But what I want to suggest is that we think about the two possibilities at the same time and maybe think about bringing about change for pure reasons of beauty. I also believe the western culture of thinking we have developed is based to a great extent on dualism. Now and again, in digital computers, you can see what all our thinking is about because in order to think about something, we require a sharp border that allows for distinctions between other things or the context. The dualism that surrounds us often leads us to compare good with bad, new with old and so on. It is something we do all the time and it goes too far, further than necessary in my opinion.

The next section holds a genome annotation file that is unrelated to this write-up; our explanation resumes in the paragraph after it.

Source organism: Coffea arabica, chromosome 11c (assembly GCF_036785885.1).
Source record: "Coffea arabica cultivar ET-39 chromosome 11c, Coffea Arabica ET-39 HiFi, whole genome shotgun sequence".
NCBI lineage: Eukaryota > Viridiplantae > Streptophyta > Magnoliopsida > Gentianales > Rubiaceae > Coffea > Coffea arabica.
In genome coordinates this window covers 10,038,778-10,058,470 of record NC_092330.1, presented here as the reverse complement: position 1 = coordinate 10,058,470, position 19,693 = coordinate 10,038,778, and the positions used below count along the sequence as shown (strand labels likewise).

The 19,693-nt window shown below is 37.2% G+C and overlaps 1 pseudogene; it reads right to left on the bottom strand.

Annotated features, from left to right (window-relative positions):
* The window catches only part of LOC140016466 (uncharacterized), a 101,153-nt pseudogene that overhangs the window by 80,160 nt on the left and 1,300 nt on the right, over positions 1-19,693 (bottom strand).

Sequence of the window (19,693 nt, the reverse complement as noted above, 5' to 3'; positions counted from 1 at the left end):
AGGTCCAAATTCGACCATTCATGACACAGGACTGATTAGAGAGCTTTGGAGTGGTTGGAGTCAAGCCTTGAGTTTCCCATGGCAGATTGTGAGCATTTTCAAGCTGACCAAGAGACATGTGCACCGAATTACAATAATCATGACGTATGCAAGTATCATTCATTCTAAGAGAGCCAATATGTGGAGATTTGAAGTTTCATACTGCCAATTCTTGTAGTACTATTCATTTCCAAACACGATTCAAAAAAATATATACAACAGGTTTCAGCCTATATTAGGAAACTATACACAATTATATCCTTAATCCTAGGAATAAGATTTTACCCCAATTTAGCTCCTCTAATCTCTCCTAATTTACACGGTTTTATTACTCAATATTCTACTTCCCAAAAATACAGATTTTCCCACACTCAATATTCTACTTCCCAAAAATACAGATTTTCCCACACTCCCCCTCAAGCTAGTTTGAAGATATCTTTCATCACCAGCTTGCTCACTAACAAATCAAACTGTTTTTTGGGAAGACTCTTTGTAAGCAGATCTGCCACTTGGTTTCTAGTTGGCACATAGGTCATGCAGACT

A highly reductionist approach: the ability to reduce something to its very point in a context, means this something becomes very clear and you can start thinking about it. What I prefer is to see things in terms of "graduality", percentage. Consequently, I find statistics, for instance, highly valuable. Statisticians have three ways of looking at their data. The first is what they call "binomial distribution". The options are "yes" or "no", in digital terms "0" or "1", "male" or "female", with only two possibilities of distributing the data. This is the way one most often thinks, but it is only very rarely true of the actual distribution that surrounds us. The second is a scale of orders which is true of the natural numbers, for instance. If you say "1, 2, 3, 4, 5, 6, 7, 8, 9, 10", you find yourself with separate units of numbers and there is no link between one and the other except for the order. The third is the best and is also the most common yet most difficult to conceive